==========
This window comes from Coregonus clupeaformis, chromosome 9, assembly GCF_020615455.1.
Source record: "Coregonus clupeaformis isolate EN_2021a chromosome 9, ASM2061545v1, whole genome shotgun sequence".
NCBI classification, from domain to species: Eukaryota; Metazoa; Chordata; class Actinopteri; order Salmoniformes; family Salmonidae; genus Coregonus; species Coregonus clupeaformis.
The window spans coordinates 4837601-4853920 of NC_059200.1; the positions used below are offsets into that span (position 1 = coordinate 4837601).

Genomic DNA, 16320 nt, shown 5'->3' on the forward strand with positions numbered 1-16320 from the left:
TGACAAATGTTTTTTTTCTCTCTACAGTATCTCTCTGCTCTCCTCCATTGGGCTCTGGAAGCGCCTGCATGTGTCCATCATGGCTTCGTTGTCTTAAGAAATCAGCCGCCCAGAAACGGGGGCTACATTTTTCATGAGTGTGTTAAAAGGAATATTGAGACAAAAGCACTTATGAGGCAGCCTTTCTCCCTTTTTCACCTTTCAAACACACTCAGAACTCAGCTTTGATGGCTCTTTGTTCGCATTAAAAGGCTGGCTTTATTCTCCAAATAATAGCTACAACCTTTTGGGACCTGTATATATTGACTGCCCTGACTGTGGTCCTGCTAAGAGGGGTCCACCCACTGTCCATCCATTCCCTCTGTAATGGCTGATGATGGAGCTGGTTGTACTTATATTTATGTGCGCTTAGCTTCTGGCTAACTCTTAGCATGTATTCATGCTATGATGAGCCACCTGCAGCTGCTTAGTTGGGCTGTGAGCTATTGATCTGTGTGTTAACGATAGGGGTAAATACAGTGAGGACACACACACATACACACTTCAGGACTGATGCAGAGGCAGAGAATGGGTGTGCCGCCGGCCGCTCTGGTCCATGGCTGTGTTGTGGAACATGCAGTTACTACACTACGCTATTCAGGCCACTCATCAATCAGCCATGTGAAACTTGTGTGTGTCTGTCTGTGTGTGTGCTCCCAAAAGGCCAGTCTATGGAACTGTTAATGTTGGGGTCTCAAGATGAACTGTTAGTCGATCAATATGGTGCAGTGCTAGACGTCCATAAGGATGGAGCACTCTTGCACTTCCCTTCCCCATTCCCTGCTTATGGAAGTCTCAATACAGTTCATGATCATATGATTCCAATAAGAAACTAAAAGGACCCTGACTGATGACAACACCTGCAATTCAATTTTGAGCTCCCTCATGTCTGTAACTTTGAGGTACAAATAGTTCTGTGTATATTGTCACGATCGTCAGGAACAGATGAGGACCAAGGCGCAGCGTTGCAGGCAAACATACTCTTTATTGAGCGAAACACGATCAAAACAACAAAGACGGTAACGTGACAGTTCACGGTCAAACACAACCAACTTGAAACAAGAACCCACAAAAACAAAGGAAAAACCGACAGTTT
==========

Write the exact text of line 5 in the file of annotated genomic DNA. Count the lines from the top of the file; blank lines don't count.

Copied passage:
Genomic DNA, 16320 nt, shown 5'->3' on the forward strand with positions numbered 1-16320 from the left: